A young child's response to the death of a sibling may be exasperating for parents. Using denial as a defense, he may act overtly as though nothing were wrong. Clues to inner turmoil include demanding, clinging behavior; regression to infantile behavior, such as lapses in toilet training; and increased aggression. Your warmth, understanding, and sharing of thoughts and feelings help him to grieve in a more appropriate fashion.

By 8 to 12 years of age, a child's understanding of death is similar to an adult's. However, the severe illness or death of a sibling may make him overly fearful of his own mortality.

This information is solely for informational purposes. IT IS NOT INTENDED TO PROVIDE MEDICAL ADVICE. Neither the Editors of Consumer Guide (R), Publications International, Ltd., the author nor publisher take responsibility for any possible consequences from any treatment, procedure, exercise, dietary modification, action or application of medication which results from reading or following the information contained in this information. The publication of this information does not constitute the practice of medicine, and this information does not replace the advice of your physician or other health care provider. Before undertaking any course of treatment, the reader must seek the advice of their physician or other health care provider.

Caring for a Baby With a Genetic Disease

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As the family grapples with the serious illness and perhaps imminent death of the baby, the infant must also cope with the consequences of her ill health. An infant's need to be cuddled is just as great as her requirement for food. She thrives on consistent care from her parents. A baby quickly comes to know and love these special people.

Separations, such as during hospitalizations, can be very distressing for an infant. Parents of children with chronic diseases can sometimes arrange to care for the child at home with or without the assistance of a nurse. Should parents decide to bring their dying baby home, many communities have resources to assist them during this period (such as visiting nurses, home care nursing, and hospice care).

During necessary hospitalizations, most hospitals allow parents unrestricted visiting privileges and often provide facilities for parents to room-in with the child. This gives parents the opportunity to participate in the care of their sick baby. Caution must be exercised not to spend so much time with the ill child that the well-being of the parents and other family members suffers.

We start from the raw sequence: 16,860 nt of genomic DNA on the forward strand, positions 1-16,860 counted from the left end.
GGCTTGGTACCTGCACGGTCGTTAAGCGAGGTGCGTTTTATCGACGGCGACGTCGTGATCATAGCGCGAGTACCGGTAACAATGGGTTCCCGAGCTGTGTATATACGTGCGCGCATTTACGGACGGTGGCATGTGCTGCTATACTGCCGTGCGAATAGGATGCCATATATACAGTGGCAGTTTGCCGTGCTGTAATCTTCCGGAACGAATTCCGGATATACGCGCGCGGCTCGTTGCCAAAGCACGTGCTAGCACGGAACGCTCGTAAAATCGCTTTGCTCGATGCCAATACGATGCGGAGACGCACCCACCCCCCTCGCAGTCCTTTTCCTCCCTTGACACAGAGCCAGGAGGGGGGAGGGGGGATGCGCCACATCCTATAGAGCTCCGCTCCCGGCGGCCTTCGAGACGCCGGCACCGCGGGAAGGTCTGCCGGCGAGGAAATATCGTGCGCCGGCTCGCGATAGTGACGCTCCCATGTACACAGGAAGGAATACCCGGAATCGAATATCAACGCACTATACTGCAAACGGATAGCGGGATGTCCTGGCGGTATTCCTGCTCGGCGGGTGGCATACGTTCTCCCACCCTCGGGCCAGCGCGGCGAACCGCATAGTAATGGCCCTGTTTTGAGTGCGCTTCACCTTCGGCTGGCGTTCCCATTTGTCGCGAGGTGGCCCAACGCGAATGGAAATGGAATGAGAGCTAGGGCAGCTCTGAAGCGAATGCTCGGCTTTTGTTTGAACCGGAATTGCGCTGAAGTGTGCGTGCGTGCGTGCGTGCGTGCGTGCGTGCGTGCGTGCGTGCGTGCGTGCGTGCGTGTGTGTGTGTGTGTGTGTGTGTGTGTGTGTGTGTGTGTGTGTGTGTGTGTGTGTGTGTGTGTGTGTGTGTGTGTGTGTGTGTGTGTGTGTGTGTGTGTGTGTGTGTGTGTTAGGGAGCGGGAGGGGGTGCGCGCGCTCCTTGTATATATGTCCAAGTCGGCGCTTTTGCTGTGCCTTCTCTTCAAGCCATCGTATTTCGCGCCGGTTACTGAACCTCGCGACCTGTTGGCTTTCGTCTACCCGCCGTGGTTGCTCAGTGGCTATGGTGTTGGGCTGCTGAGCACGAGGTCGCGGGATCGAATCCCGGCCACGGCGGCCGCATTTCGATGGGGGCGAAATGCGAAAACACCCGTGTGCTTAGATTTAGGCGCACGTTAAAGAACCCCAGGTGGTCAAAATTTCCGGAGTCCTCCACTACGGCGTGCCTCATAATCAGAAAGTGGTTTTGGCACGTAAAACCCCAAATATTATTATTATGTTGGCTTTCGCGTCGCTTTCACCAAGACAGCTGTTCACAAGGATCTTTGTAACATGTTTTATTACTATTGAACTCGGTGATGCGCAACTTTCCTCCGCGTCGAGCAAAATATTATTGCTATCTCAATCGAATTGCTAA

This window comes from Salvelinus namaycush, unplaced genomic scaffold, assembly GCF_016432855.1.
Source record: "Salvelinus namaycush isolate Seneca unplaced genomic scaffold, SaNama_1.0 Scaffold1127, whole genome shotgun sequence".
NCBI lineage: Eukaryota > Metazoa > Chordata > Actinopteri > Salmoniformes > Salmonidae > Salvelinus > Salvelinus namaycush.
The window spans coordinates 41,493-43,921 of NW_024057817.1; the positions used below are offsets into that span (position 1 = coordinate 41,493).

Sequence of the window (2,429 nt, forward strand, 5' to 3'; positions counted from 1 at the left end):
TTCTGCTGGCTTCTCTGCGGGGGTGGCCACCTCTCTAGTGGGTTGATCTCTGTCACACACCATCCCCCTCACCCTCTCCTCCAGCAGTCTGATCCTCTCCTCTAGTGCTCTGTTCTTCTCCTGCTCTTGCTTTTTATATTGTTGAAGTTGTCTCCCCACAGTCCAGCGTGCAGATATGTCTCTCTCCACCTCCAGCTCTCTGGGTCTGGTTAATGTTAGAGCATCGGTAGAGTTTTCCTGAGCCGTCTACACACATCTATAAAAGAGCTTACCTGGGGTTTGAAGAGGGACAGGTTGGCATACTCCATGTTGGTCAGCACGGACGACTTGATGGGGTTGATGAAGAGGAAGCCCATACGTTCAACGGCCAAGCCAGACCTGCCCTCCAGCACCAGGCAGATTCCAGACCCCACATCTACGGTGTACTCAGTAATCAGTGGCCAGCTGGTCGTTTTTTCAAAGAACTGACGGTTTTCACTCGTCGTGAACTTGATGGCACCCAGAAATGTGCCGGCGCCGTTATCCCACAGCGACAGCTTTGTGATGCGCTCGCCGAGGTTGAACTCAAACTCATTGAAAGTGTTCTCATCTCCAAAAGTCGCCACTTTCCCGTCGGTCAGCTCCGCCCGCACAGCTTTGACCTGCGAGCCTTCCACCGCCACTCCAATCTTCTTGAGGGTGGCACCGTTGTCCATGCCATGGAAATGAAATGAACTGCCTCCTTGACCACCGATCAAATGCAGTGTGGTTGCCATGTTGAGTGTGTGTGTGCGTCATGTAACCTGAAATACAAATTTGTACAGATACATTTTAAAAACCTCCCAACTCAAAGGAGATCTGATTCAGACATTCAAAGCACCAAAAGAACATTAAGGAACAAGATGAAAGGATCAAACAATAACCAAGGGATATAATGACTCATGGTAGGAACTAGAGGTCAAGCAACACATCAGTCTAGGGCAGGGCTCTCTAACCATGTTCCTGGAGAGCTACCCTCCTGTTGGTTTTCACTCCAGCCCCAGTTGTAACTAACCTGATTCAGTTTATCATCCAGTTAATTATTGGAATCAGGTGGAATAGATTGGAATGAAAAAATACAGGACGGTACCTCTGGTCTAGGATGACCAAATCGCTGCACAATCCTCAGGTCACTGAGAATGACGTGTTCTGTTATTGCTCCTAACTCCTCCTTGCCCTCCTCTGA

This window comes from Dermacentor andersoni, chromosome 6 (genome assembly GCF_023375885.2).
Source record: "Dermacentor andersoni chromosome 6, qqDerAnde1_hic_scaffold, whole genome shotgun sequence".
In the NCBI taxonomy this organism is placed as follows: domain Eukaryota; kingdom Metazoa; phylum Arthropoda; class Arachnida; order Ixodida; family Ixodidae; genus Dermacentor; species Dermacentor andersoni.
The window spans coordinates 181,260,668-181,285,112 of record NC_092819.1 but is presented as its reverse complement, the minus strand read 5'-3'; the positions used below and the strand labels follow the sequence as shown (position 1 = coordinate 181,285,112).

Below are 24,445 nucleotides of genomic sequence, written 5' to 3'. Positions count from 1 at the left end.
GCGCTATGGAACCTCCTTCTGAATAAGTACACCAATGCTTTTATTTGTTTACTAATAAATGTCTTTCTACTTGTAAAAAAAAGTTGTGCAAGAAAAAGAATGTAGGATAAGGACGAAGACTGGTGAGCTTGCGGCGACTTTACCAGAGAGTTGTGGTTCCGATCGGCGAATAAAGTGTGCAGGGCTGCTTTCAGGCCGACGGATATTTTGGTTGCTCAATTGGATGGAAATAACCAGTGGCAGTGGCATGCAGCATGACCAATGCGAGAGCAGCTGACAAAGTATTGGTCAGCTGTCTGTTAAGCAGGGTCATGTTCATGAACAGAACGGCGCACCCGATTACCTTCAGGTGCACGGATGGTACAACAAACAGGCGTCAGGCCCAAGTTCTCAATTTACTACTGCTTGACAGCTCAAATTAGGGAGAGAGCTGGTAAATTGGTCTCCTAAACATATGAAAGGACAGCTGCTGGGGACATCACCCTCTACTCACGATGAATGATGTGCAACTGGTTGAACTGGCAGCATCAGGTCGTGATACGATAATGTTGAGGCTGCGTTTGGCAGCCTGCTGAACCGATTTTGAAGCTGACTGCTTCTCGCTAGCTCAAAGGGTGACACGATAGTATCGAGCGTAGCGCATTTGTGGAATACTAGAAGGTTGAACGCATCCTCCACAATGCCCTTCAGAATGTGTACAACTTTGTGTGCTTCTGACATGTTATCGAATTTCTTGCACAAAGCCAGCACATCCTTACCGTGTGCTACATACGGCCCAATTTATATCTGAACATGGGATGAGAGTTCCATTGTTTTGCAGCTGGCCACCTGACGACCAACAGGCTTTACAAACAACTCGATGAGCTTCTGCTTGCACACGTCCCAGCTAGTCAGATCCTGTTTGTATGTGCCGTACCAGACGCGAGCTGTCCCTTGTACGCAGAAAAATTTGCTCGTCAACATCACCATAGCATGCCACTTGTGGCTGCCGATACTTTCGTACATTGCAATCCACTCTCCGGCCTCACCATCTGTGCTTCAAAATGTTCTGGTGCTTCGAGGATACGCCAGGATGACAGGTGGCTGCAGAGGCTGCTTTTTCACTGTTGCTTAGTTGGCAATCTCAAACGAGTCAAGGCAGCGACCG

To help you cope with an ill or dying baby, do the following:

  • Tell the physician and other hospital staff about your needs and your baby's needs.
  • Provide the hospitalized baby with her favorite toys and food. Display pictures of the family where she can see them. The entire family should visit the baby as often as is feasible.
  • Obtain counseling with a skilled professional. Ask your doctor or contact the hospital for a referral.
  • Read about the subject. Most bookstores and libraries have many books for all age groups about coping with the illness or death of a loved one.
  • Search out support groups, which exist for many types of chronic illnesses of childhood. There are also support groups to help parents adjust to the death of an infant.
  • Allow siblings to visit the baby in the hospital.
  • Attending funeral services that are brief and not morbid help all family members to understand and accept the finality of their loss.
  • Keep lines of communication open between family members. Families that can share their feelings and console each other learn that even an enormous loss can be mastered.

However, it is important for new parents to keep in mind that this is the worst-case scenario. The overwhelming majority of children are born health or with only minor genetic fluctuations that are easily corrected. While it is a good idea to stay informed to all of the possibilities, there is also no reason to focus on the negative.